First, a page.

Only 1 in 5 Youth With a Mental Health Illness Get Access to The Care They Need
Many families spend months waiting in line for mental health services, only to be informed that they were in the wrong line, forcing them to join another wait list while they struggle to support their child at home.
The RBC Youth Mental Well-being Project is our commitment to support programs that help youth and families access the right care at the right time.
What We Fund
Navigation Programs and Technology-based Solutions
We fund programs that address youth and family’s immediate need to access mental health services, a critical area identified by parents, youth and experts in the field.
We have chosen to focus our funding on two areas where we believe our support can make the biggest difference:
We will also consider supporting other programs that increase access to care if they are collaborative, have proven results and can demonstrate successful outcomes. We will prioritize granting for programs that increase collaboration across service providers to reduce fragmentation.
Our hope is that our funding will help achieve integration not just within the mental health system, but between the mental health and general health systems. We also prefer to fund programs that do not duplicate services provided by other organizations.
The Application Process
To be considered for an RBC Youth Mental Well-being Project grant, your organization must be a registered charitable organization with the Canada Revenue Agency (CRA), or a CRA-qualified donee operating in Canada, and have audited financial statements.
Prior to starting your online application, please review the RBC general donations eligibility criteria
To complete your online application, click on the “apply now” button below. You will be asked to log in, or register for, our online application system to proceed. Please note we require 90 days to review your application.
Please Note: The Youth Mental Well-being participant survey is required for those who received a grant from April 1st, 2016 to March 31st, 2017. Those organizations that received a grant on and after April 1st, 2017 are not required to complete the survey portion of our evaluation requirements. The participant survey was launched as a 1 year pilot and we are taking a break to evaluate the results from Year 1.
For questions related to your application or the RBC Youth Mental Well-being Project please contact: firstname.lastname@example.org
Who Can Apply?
RBC will support organizations and programs that:
- Target youth aged 13-24, and where applicable, their families.
- Demonstrate thoughtful and evidence-based or informed program design advised by best practices, successful program models and/or academic evidence and parents/youth with lived experience.
- Provide evidence of success (quantitative and qualitative) that indicate the capability to deliver services and solutions successfully.
- Demonstrate how the program is moving the sector forward through multi-stakeholder collaboration.
- Demonstrate how the program is making a concerted effort to increase sector collaboration and reduce fragmentation in the service region and beyond.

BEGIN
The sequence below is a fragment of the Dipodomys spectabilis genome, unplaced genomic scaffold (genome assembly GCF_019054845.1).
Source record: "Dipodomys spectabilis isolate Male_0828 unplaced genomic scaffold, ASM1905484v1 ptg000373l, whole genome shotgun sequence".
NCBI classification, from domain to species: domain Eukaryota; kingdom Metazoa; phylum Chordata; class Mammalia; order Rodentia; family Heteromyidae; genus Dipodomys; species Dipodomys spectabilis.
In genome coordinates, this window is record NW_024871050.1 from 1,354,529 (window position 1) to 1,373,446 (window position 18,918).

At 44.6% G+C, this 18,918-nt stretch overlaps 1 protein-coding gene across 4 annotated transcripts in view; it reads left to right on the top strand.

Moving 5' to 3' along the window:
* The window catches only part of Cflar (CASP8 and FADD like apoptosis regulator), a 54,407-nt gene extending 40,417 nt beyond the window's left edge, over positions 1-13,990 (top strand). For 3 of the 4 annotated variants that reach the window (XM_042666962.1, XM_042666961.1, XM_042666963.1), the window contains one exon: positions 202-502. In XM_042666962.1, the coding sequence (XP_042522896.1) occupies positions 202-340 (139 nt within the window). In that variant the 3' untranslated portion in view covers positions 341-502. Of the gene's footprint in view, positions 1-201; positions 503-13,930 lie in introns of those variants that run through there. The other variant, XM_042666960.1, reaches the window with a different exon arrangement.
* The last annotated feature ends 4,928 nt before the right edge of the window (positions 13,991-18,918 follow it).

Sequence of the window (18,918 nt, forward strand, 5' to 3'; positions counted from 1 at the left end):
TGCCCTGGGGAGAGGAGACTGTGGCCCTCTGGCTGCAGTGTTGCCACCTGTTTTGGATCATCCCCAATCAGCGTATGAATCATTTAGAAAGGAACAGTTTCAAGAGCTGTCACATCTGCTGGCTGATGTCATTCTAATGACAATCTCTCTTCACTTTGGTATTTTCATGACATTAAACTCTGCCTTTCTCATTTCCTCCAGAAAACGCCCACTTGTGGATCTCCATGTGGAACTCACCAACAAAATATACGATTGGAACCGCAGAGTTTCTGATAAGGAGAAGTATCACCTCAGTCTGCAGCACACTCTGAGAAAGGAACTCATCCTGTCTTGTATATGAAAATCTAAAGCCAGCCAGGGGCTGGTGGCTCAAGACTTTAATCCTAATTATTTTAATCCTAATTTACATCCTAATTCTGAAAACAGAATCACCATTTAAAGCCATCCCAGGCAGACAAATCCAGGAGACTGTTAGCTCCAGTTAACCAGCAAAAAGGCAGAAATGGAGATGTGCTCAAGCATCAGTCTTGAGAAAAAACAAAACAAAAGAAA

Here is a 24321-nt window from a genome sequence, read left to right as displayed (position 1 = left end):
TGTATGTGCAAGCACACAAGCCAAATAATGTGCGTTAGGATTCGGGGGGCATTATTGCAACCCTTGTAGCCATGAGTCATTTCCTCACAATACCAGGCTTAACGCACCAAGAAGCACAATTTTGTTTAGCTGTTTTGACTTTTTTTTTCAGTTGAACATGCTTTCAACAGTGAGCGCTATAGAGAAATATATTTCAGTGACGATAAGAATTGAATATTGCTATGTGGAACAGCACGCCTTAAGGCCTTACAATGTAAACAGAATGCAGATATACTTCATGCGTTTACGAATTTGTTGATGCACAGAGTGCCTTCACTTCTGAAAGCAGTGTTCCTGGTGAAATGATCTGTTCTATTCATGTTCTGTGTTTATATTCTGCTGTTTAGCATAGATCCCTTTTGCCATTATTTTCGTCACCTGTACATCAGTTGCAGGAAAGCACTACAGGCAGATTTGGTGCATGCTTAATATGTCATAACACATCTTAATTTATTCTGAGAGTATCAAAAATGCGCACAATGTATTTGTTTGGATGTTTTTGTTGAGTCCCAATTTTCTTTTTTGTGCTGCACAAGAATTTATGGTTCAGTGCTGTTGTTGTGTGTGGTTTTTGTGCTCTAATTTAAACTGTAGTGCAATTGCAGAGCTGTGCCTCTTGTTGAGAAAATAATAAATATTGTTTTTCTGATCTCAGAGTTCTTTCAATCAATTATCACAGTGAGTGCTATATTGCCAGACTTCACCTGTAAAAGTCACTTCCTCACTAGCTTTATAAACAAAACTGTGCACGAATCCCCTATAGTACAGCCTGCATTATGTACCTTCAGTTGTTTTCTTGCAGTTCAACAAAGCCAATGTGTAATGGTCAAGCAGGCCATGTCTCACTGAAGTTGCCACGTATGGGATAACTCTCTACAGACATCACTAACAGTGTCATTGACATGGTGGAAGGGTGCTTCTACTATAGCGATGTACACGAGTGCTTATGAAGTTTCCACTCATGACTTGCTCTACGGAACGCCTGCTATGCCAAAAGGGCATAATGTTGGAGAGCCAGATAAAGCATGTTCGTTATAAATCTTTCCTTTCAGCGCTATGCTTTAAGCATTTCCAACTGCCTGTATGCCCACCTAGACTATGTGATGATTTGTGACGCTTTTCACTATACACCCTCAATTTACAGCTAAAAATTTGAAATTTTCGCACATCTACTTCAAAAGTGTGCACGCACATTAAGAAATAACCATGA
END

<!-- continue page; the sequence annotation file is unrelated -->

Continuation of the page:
- Articulate intended outcomes and metrics aligned to RBC’s intended outcomes.
- Articulate the intended impact of efforts, as well as the metrics by which impact will be measured.
- Include the education of parents, youth and families.
- Are inclusive and meet the needs of diverse populations such as aboriginal youth or immigrants.
While discussions about system reform are ongoing in Canada’s Mental Well-being sector, many youth and families are stuck navigating a complex and segregated array of Mental Well-being services. Some youth have spent years being referred in circles, and in some cases, even being referred back to the service where they started.
Navigation programs help solve for these issues by directly connecting youth and families with the Mental Well-being services they need as efficiently as possible. Under the new granting strategy, we will focus on supporting new and existing navigation programs that help ensure youth and families are able to get timely access to the right care.
These programs are offered through a number of different access points, such as hospitals, youth care and community centres, schools and universities. The services may be delivered face to face and/or through technology solutions by licensed social workers, youth or families with lived experience, or clinical experts.
Our commitment to funding navigation programs is a short-term strategy to provide help to those with an immediate need while the sector works to achieve broader, long-term, systemic reform. As such, we will concurrently identify opportunities to support longer-term initiatives that aim to drive broader systemic change.
In some parts of Canada – particularly rural and northern regions of Canada – there are not enough Mental Well-being service providers to meet demand in local communities. The consequence of these long wait times not only worsens mental illnesses, but also frustrates and overwhelms youth and families.
Technology is increasingly becoming the solution to these issues by increasing remote access to care. Programs that use technologies like email, apps, web-posting, and phone or live/video conferencing help to bridge the gap between supply and demand of Mental Well-being care services. These programs can offer assessments, diagnosis and care that would otherwise be delayed, or not available at all. To be most effective, services delivered through technology need to be integrated, affiliated or supported by community based organizations.